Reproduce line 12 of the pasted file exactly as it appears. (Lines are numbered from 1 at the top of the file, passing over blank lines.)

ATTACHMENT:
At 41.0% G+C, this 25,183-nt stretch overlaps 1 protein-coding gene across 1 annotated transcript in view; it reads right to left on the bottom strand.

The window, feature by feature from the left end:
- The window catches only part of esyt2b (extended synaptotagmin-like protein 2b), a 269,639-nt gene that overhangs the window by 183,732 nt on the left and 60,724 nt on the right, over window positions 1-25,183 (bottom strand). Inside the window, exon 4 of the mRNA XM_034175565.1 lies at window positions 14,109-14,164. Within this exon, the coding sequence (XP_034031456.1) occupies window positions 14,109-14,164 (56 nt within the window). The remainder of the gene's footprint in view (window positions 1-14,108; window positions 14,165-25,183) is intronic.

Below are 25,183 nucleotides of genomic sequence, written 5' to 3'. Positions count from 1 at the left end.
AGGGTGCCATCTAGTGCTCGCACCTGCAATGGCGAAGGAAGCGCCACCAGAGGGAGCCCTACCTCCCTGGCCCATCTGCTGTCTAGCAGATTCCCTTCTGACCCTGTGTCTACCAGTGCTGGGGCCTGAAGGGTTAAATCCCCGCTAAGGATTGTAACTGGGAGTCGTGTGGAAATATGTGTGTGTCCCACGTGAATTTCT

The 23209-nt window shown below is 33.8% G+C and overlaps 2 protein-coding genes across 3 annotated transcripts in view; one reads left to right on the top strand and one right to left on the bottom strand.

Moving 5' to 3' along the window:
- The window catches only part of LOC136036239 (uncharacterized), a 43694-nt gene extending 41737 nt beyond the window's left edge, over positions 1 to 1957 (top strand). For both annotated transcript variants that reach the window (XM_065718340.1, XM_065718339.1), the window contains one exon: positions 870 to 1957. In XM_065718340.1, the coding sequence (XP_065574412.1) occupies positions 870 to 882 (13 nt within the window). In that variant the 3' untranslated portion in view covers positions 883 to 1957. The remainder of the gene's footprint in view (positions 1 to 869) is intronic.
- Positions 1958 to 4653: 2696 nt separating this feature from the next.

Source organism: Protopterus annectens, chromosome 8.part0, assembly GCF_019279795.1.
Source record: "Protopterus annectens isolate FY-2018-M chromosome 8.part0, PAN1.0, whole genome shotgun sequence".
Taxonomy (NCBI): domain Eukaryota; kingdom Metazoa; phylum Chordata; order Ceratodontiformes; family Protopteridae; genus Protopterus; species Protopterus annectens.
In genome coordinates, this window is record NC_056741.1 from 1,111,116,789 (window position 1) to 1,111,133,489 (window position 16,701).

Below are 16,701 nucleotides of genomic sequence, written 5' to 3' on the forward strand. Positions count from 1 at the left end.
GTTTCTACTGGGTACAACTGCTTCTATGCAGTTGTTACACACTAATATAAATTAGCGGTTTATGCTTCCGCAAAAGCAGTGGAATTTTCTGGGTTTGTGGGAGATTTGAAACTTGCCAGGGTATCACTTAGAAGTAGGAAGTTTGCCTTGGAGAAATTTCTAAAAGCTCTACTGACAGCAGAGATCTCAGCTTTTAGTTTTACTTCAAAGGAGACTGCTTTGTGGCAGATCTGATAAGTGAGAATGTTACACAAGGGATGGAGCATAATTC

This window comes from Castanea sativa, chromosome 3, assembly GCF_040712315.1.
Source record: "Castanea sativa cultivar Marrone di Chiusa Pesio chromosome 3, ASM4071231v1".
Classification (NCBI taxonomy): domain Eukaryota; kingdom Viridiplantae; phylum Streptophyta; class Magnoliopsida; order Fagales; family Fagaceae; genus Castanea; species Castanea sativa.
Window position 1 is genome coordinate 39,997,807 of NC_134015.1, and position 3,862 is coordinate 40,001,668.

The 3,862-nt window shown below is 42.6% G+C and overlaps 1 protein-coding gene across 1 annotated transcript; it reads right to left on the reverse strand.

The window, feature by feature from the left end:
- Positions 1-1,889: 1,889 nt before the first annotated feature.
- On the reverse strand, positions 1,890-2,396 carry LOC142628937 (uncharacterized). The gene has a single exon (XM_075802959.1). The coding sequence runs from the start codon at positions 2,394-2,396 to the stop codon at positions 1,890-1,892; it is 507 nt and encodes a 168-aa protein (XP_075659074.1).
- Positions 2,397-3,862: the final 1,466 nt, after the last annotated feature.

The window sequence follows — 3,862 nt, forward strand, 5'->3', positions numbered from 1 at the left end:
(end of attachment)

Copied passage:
Taxonomy (NCBI): domain Eukaryota; kingdom Metazoa; phylum Chordata; order Ceratodontiformes; family Protopteridae; genus Protopterus; species Protopterus annectens.